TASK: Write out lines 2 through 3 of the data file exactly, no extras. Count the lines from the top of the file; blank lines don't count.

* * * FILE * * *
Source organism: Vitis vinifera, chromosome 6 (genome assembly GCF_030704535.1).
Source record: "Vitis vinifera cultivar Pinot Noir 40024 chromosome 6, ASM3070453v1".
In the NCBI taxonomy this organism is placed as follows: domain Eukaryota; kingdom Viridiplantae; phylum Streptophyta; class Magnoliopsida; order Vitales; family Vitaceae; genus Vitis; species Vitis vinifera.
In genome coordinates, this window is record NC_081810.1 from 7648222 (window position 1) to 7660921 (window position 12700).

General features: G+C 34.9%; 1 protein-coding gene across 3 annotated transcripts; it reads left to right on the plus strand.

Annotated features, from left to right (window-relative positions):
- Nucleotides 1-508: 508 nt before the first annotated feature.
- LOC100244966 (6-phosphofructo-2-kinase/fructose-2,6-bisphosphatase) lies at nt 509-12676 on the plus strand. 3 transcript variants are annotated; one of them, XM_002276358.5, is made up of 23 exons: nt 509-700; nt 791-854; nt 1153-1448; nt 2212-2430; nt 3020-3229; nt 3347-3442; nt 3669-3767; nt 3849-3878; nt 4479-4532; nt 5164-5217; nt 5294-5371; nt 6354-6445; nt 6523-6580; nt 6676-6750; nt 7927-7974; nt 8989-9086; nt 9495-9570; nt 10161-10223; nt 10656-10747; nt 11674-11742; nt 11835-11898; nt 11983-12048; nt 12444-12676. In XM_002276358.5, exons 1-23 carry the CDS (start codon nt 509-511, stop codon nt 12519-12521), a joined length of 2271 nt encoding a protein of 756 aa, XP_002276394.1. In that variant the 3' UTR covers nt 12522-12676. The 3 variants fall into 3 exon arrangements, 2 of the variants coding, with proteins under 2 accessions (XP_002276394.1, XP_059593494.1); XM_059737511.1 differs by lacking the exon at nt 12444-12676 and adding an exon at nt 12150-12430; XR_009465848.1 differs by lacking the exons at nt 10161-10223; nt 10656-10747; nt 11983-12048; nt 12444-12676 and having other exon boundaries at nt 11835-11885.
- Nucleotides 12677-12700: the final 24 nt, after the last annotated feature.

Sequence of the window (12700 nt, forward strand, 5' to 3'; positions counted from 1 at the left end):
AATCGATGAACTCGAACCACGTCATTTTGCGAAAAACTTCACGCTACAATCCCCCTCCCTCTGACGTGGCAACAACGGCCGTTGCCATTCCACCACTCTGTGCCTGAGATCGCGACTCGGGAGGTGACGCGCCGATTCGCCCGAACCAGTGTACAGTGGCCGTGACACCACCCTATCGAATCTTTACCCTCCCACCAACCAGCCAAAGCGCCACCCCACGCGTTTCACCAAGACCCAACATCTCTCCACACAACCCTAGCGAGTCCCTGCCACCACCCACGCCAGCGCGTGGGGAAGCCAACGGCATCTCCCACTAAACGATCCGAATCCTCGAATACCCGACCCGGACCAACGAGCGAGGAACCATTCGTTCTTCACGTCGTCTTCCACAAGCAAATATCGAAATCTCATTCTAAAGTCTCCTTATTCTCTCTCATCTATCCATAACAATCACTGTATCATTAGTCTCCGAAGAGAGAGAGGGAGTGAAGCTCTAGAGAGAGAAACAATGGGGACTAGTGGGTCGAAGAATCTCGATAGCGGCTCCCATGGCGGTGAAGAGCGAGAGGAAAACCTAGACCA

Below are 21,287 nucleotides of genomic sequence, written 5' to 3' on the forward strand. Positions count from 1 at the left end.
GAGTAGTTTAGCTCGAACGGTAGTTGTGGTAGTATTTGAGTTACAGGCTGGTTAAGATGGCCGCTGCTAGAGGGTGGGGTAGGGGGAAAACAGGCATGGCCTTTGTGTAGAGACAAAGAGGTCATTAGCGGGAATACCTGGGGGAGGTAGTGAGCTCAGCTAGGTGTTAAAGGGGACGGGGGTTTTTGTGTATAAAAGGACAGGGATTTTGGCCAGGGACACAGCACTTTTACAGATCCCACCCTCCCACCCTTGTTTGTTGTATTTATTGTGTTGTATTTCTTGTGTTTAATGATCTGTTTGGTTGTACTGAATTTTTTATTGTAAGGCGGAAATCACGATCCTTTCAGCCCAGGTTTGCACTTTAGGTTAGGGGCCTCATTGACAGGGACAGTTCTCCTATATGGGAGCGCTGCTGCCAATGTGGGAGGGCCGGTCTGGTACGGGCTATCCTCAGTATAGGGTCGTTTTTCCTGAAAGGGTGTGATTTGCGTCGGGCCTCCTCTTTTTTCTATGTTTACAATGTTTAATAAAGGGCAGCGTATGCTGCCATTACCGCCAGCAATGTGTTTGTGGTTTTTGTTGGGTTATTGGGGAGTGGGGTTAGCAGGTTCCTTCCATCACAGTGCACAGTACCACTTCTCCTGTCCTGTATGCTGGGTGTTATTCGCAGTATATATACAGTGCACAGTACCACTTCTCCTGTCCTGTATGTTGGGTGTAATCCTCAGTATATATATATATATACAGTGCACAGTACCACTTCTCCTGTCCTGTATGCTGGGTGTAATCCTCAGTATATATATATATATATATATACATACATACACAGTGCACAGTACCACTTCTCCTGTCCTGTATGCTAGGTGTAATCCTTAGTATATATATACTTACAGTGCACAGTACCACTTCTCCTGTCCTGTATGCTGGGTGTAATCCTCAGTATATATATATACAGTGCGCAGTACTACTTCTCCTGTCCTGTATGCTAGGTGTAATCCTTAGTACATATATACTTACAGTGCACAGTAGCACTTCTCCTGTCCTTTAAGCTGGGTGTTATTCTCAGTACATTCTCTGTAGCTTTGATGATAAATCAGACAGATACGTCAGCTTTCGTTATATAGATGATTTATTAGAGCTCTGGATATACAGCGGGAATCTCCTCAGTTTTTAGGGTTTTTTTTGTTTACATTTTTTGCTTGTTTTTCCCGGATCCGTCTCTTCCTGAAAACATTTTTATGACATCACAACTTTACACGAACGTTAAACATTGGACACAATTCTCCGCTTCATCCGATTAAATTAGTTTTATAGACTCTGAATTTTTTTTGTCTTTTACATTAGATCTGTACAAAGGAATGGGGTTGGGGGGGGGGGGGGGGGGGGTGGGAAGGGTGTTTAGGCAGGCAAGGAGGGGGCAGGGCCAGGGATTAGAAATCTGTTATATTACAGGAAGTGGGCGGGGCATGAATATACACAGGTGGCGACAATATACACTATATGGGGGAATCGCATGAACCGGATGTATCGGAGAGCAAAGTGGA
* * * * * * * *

Source record: "Vitis vinifera cultivar Pinot Noir 40024 chromosome 6, ASM3070453v1".
In the NCBI taxonomy this organism is placed as follows: domain Eukaryota; kingdom Viridiplantae; phylum Streptophyta; class Magnoliopsida; order Vitales; family Vitaceae; genus Vitis; species Vitis vinifera.